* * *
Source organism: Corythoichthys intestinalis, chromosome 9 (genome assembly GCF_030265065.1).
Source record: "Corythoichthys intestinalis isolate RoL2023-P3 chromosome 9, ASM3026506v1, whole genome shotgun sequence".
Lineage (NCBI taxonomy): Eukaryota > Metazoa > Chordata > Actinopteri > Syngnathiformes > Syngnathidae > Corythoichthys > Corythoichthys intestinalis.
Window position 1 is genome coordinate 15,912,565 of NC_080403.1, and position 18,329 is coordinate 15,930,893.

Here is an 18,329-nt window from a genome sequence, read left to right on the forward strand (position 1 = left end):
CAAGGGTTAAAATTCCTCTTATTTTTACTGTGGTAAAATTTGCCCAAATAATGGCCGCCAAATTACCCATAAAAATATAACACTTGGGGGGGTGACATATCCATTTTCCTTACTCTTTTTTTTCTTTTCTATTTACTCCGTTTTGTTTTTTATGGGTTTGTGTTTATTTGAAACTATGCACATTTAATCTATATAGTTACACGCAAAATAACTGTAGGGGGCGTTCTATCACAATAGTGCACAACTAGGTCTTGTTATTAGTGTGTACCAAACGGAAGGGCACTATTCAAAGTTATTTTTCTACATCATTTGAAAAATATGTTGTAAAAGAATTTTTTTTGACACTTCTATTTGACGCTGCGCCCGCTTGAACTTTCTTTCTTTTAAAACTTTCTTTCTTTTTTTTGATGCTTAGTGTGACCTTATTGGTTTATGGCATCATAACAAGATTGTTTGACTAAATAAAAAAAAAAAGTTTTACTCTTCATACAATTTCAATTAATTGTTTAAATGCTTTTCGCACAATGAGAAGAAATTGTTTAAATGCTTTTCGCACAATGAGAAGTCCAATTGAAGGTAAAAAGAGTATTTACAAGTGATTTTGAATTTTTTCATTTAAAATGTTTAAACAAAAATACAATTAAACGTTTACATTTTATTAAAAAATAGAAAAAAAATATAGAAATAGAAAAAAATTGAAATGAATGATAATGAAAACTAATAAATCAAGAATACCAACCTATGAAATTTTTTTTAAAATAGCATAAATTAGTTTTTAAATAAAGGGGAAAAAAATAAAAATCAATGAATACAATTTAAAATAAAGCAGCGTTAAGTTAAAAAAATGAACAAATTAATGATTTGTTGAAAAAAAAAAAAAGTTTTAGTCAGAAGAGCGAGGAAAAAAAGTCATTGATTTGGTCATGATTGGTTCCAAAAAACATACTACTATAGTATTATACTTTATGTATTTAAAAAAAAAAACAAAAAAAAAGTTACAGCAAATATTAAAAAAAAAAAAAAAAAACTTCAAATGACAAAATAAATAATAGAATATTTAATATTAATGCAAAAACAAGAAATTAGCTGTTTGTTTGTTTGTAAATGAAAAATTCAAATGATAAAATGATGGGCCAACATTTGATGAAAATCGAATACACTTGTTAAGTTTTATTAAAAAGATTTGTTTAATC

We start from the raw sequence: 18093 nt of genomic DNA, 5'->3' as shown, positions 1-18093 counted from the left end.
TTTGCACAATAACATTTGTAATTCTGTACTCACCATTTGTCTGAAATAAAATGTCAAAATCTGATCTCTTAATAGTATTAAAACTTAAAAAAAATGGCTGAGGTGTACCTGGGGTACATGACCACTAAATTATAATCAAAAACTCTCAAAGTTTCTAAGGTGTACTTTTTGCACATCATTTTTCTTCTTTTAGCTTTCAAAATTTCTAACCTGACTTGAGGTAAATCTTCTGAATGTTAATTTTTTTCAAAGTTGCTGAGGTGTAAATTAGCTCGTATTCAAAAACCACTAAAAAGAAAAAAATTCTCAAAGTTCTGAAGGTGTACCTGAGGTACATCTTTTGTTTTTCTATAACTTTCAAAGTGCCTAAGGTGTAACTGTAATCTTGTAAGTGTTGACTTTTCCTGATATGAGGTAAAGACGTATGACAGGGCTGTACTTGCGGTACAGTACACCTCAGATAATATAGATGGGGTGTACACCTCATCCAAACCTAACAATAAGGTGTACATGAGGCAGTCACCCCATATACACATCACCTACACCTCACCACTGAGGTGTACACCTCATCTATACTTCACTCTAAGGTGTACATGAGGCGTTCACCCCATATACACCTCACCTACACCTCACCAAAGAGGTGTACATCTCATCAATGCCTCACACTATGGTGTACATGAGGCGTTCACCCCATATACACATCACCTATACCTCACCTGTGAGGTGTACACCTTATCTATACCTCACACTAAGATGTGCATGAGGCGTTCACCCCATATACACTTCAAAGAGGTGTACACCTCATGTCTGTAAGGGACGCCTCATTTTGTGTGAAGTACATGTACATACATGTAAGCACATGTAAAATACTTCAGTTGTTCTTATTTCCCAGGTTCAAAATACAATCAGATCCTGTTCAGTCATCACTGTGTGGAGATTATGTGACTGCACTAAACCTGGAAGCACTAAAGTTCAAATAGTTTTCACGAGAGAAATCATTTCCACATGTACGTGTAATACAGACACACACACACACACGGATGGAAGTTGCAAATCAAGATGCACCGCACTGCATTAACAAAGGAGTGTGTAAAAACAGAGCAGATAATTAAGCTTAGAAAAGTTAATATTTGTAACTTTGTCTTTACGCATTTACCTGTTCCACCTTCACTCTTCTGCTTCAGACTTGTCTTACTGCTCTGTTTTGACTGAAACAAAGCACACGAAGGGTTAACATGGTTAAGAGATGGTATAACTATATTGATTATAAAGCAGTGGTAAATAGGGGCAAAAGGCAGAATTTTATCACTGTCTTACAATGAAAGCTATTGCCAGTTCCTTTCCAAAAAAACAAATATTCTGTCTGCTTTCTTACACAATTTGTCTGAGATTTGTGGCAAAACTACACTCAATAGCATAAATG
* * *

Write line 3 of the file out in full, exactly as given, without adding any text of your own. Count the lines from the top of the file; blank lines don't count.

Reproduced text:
Lineage (NCBI taxonomy): Eukaryota > Metazoa > Chordata > Actinopteri > Syngnathiformes > Syngnathidae > Corythoichthys > Corythoichthys intestinalis.